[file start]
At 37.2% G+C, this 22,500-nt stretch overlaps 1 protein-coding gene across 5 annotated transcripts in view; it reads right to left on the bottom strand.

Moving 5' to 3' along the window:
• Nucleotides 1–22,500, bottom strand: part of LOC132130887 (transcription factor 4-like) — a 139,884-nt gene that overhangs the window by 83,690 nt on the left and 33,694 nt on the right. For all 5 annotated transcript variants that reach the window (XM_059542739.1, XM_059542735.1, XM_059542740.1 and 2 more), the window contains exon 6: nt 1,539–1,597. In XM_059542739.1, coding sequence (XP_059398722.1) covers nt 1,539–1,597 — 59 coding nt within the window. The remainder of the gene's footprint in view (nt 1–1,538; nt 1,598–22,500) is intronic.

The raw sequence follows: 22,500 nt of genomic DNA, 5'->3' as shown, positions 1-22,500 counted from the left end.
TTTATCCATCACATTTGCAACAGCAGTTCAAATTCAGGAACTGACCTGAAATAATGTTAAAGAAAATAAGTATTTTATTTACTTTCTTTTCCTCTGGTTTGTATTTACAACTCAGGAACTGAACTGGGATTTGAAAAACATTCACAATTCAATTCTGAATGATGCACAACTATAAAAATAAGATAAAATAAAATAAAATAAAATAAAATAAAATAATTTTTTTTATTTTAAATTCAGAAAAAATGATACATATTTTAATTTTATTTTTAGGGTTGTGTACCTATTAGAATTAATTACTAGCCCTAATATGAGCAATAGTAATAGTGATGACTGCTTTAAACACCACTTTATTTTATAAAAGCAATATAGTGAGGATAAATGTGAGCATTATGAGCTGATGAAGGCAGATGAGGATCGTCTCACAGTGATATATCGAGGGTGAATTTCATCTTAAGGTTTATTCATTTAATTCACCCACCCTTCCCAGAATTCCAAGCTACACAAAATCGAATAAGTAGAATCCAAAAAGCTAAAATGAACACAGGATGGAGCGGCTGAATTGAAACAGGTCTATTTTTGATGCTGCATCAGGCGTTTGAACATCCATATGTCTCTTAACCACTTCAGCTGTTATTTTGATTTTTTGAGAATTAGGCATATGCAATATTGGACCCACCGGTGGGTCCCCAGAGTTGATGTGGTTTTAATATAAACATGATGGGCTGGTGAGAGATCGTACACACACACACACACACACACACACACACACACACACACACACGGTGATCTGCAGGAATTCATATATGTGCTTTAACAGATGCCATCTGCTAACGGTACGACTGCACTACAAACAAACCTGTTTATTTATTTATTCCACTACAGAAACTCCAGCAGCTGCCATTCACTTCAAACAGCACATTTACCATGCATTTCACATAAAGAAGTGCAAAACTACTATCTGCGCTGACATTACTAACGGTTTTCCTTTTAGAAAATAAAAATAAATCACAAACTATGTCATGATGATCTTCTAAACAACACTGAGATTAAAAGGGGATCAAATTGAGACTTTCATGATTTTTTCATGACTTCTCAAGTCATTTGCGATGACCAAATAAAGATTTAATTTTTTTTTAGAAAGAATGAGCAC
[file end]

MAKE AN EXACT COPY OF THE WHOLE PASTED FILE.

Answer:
At 37.2% G+C, this 22,500-nt stretch overlaps 1 protein-coding gene across 5 annotated transcripts in view; it reads right to left on the bottom strand.

Moving 5' to 3' along the window:
• Nucleotides 1–22,500, bottom strand: part of LOC132130887 (transcription factor 4-like) — a 139,884-nt gene that overhangs the window by 83,690 nt on the left and 33,694 nt on the right. For all 5 annotated transcript variants that reach the window (XM_059542739.1, XM_059542735.1, XM_059542740.1 and 2 more), the window contains exon 6: nt 1,539–1,597. In XM_059542739.1, coding sequence (XP_059398722.1) covers nt 1,539–1,597 — 59 coding nt within the window. The remainder of the gene's footprint in view (nt 1–1,538; nt 1,598–22,500) is intronic.

The raw sequence follows: 22,500 nt of genomic DNA, 5'->3' as shown, positions 1-22,500 counted from the left end.
TTTATCCATCACATTTGCAACAGCAGTTCAAATTCAGGAACTGACCTGAAATAATGTTAAAGAAAATAAGTATTTTATTTACTTTCTTTTCCTCTGGTTTGTATTTACAACTCAGGAACTGAACTGGGATTTGAAAAACATTCACAATTCAATTCTGAATGATGCACAACTATAAAAATAAGATAAAATAAAATAAAATAAAATAAAATAAAATAATTTTTTTTATTTTAAATTCAGAAAAAATGATACATATTTTAATTTTATTTTTAGGGTTGTGTACCTATTAGAATTAATTACTAGCCCTAATATGAGCAATAGTAATAGTGATGACTGCTTTAAACACCACTTTATTTTATAAAAGCAATATAGTGAGGATAAATGTGAGCATTATGAGCTGATGAAGGCAGATGAGGATCGTCTCACAGTGATATATCGAGGGTGAATTTCATCTTAAGGTTTATTCATTTAATTCACCCACCCTTCCCAGAATTCCAAGCTACACAAAATCGAATAAGTAGAATCCAAAAAGCTAAAATGAACACAGGATGGAGCGGCTGAATTGAAACAGGTCTATTTTTGATGCTGCATCAGGCGTTTGAACATCCATATGTCTCTTAACCACTTCAGCTGTTATTTTGATTTTTTGAGAATTAGGCATATGCAATATTGGACCCACCGGTGGGTCCCCAGAGTTGATGTGGTTTTAATATAAACATGATGGGCTGGTGAGAGATCGTACACACACACACACACACACACACACACACACACACACACACACGGTGATCTGCAGGAATTCATATATGTGCTTTAACAGATGCCATCTGCTAACGGTACGACTGCACTACAAACAAACCTGTTTATTTATTTATTCCACTACAGAAACTCCAGCAGCTGCCATTCACTTCAAACAGCACATTTACCATGCATTTCACATAAAGAAGTGCAAAACTACTATCTGCGCTGACATTACTAACGGTTTTCCTTTTAGAAAATAAAAATAAATCACAAACTATGTCATGATGATCTTCTAAACAACACTGAGATTAAAAGGGGATCAAATTGAGACTTTCATGATTTTTTCATGACTTCTCAAGTCATTTGCGATGACCAAATAAAGATTTAATTTTTTTTTAGAAAGAATGAGCAC